However, when we place the court’s opinions we disagree with within the court’s overall 2013 docket, we must acknowledge that the European court is, on the whole, coming out in favour of free expression in the vast majority of cases. The court’s 2013 term will be remembered for the landmark whistleblower-protection doctrine in Bucur, the continued strengthening of the right to protection of journalistic sources in the search and seizure cases (Nagla and Saint-Paul), and the incremental development of a right of access to information (Youth Initiative for Human Rights).
Moreover, rulings such as Perinçek are bold rulings by the European court, effectively saying to European legislatures that while they can continue to criminalise holocaust denial, any further expansion of denial laws will not be allowed. This begs the question of how we square our criticism of “deferential” rulings such asAnimal Defenders, with rulings such as Perinçek. The answer is of course the composition of the court: with 47 judges on the European court, limited to nine-year terms, and wildly varying ideologies, this judicial mix can produce results such as the nine-judge group delivering Animal Defenders more concerned with deference, while at the same time a five-judge group in Perinçek applying strict scrutiny.
And finally, in terms of (b), if we had to choose one characteristic that should be at the heart of a fit-for-purpose information regime for the twenty-first century, we would suggest the European court follow the UN human rights committee’s recent opinion, that it will not apply a “margin of appreciation” when considering interferences with the right to freedom of expression. 
 See generally, D. Voorhoof, “Freedom of Expression under the European Human Rights System,” Inter-American and European Human Rights Journal 3 (2009); R. Ó Fathaigh and D. Voorhoof, “The European Court of Human Rights, Media Freedom and Democracy,” in Price, Verhulst and Morgan (eds.), Routledge Handbook of Media Law (New York: Routledge, 2013); and D. Voorhoof, “The Right to Freedom of Expression and Information under the European Human Rights System,” EUI Working Paper 2014 (here).
 OOO Ivpress v. Russia, App. No. 33501/04 (2013), Bugan v. Romania, App. No. 13824/06 (2013), Welsh v. Portugal, App. No. 16812/11 (2013), Soltész v. Slovakia, App. No. 11867/09 (2013), Ristamäki v. Finland, App. No. 66456/09 (2013), Ungváry v. Hungary, App. No. 64520/10 (2013), Mika v. Greece, App. No. 10347/10 (2013), Vakfi v. Turkey, App. No. 28255/07 (2013), and Belpietro v. Italy, App. No. 43612/10 (2013).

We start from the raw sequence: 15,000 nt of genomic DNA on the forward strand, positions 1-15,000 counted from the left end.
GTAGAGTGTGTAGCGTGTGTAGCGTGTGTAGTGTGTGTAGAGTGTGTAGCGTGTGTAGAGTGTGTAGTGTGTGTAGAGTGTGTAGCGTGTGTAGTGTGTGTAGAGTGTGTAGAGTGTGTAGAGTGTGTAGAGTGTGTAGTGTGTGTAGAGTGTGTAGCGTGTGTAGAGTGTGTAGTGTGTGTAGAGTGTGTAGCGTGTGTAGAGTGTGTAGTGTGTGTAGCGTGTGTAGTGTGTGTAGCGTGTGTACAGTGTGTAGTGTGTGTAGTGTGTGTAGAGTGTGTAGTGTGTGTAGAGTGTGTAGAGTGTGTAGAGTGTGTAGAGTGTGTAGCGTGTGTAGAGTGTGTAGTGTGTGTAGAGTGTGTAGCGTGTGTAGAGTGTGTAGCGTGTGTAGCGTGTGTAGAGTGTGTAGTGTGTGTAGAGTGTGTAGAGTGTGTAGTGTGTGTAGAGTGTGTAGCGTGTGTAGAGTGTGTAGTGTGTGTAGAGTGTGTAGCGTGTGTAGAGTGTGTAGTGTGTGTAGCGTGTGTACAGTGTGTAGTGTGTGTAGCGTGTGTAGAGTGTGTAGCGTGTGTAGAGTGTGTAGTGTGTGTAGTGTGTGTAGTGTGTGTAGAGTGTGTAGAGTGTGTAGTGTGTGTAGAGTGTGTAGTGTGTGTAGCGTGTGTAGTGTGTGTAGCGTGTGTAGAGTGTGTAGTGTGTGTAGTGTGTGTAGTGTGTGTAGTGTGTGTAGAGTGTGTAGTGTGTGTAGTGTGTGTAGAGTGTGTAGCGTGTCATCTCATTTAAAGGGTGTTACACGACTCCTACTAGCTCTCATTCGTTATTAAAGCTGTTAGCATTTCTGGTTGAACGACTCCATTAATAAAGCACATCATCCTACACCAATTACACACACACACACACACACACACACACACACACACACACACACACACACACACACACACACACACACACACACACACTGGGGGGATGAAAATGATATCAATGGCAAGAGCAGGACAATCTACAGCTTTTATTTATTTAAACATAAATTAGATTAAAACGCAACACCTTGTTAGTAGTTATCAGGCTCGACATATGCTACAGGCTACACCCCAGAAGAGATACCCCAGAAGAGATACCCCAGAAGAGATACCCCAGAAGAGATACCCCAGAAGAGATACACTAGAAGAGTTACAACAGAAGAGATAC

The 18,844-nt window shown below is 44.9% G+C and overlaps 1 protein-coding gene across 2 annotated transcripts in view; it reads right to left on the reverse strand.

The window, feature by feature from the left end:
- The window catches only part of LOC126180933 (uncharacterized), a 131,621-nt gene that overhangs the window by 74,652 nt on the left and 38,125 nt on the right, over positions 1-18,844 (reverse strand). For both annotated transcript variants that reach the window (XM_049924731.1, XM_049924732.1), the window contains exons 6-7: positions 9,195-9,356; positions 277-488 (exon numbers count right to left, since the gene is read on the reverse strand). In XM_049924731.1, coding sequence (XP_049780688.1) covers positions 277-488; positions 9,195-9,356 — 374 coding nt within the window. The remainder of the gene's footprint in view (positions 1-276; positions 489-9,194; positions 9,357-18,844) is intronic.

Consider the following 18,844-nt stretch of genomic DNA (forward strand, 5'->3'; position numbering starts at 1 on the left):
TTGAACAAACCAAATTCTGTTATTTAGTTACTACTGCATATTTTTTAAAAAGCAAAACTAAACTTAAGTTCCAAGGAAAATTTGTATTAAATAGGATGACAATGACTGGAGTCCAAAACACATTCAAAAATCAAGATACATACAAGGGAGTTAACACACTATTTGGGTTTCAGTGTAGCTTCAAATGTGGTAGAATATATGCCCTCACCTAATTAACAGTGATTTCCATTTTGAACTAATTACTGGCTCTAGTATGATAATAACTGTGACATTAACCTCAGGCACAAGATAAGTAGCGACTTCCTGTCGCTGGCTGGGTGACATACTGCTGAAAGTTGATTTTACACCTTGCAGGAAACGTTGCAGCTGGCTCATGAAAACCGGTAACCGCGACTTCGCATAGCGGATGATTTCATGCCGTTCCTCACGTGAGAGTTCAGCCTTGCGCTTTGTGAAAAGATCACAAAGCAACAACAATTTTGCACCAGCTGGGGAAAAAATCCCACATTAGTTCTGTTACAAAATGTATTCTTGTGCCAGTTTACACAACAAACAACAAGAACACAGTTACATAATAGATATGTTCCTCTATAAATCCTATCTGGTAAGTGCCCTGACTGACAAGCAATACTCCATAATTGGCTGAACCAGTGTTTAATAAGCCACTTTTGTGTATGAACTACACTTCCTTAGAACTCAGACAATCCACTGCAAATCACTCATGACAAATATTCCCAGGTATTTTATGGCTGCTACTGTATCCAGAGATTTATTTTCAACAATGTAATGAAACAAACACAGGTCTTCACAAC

Novaya Gazeta v. Russia, App. No. 14087/08 (2013), OOO ‘Vesti’ v. Russia, App. No. 21724/03 (2013), Print Zeitungsverlag GmbH v. Austria, App. No. 26547/07 (2013), Błaja News v. Poland, App. No. 59545/10 (2013), and Delfi AS v. Estonia, App. No. 64569/09 (2013).
 Niculescu-Dellakeza v. Romania, App. No. 5393/04 (2013), Reznik v. Russia, App. No. 4977/05 (2013), Sampaio e Paivade Melo v. Portugal, App. No. 33287/10 (2013), Stojanović v. Croatia, App. No. 23160/09 (2013), Morel v. France, App. No. 25689/10 (2013), and Morice v. France, App. No. 29369/10 (2013) (referred to the grand chamber).
 Ageyevy v. Russia, App. No. 7075/10 (2013), Popovski v. Macedonia, App. No. 12316/07 (2013), and Someşan v. Romania, App. No. 45543/04 (2013).
 Mater v. Turkey, App. No. 54997/08 (2013), Pauliukienė v. Lithuania, App. No. 18310/06 (2013), Putistin v. Ukraine, App. No. 16882/03 (2013), and Wegrzynowski v. Poland, App. No. 33846/07 (2013).
 Saint-Paul Luxembourg v. Luxembourg, App. No. 26419/10 (2013), and Nagla v. Latvia, App. No. 72469/10 (2013).
 Belek v. Turkey, App. No. 36827/06 (2013), and Dicle v. Turkey, App. No. 9858/04 (2013).
 Güdenoğlu v. Turkey, App. No. 42599/08 (2013).
 Ricci v. Italy, App. No. 30210/06 (2013).
 Remuszko v. Poland, App. No. 1562/10 (2013).
 Von Hannover v. Germany (No. 3), App. No. 8772/10 (2013).
 Krylov v. Russia, App. No. 36697/03 (2013).
 Kaya v. Turkey, App. No. 52056/08 (2013), and Yavuz v. Russia, App. No. 12606/11 (2013).